Property owners and building managers are responsible for ensuring public and private grounds are kept safe and well-maintained to prevent any tenants and guest from being physically endangered. Unfortunately, not everyone with such authority adheres to their legal duty and too many cut corners or ignore pressing structural and organizational issues; choices that ultimately lead to serious injury, illnesses, and even fatalities.
The Ghost Ship Example: Dangerous Premises Leading to Wrongful Death
Americans saw a grave example of this with December’s Oakland warehouse fire in which 36 guests and tenants were trapped and killed. Family members of two of the victims have since filed lawsuits against eight defendants with authority over the property, accusing those individuals of negligence, premises liability, negligent failure to evict, dangerous premises, and wrongful death.
It is likely there will be more such suits filed by victims of the Ghost Ship fire in the coming days as it becomes even more apparent that the warehouse defined dangerous premises. Reports indicate that the building was not in compliant with local or state building codes, lacked appropriate permitting, lacked sufficient electrical infrastructure, was not properly being leased, and even had a minor electrical fire the night before the incident.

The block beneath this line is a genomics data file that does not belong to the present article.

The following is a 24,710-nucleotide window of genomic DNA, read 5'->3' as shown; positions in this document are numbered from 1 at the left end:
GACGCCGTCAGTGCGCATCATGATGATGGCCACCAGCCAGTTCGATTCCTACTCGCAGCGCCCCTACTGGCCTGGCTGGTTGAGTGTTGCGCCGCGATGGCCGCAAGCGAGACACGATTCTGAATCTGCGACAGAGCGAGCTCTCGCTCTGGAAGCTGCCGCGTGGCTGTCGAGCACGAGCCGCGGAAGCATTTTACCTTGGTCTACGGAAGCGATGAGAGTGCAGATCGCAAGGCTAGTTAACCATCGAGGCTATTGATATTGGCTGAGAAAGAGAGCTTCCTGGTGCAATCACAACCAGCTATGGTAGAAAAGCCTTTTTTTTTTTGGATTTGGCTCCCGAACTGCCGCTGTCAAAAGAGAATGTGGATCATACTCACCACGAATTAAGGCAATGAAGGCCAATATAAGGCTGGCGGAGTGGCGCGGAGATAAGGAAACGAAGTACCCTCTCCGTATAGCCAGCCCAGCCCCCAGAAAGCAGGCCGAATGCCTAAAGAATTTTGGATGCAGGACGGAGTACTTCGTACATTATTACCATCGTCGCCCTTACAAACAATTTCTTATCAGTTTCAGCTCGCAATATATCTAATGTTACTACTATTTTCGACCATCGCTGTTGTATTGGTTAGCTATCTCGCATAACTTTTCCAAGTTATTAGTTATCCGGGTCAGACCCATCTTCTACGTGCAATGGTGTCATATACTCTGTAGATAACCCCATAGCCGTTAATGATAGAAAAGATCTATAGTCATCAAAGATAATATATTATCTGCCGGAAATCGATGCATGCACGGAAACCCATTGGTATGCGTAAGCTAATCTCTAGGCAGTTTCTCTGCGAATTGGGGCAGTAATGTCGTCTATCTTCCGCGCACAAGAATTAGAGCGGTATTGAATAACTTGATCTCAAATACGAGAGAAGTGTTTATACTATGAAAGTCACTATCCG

Holding Property Owners and Others Accountable
There is every indication that the property owners and managing tenants of the Ghost Ship warehouse knew the prevailing issues with the property, yet they failed to act to solve them before the fatal fire. It was their duty to ensure premises were free of known hazards and defects that could cause harm and to fix dangerous conditions.
While California may seem far away, there are many similar such cases of property neglect and premises that are just as dangerous right here in Chicago. While the property owner has primary legal duty to ensure premises are safe, other people like a manager, contractor, or facility organizer also can be held responsible for the property’s condition.
Our Chicago wrongful death lawyer firm has experience trying a variety of cases involved in premises liability wrongful death claims. Examples of such include fatal injuries or deaths resulting from:
- Negligent security
- Negligent education or day care staff
- Exposure to toxic or otherwise harmful substances
- Malfunctioning elevators, defective stairs, and poorly maintained walkways
- Dog bites and other pet animal attacks
- Swimming pool accidents either from electrical failures or situations surrounding a drowning
We have brought such claims against business owners, landlords, property owners, private homeowners, and even the government. Each case varies, some being more complex than others, depending upon the specifics of the accident and persons or organizations involved. For more information about dangerous premises, premise liability, and wrongful death, contact our Chicago wrongful death lawyer firm today.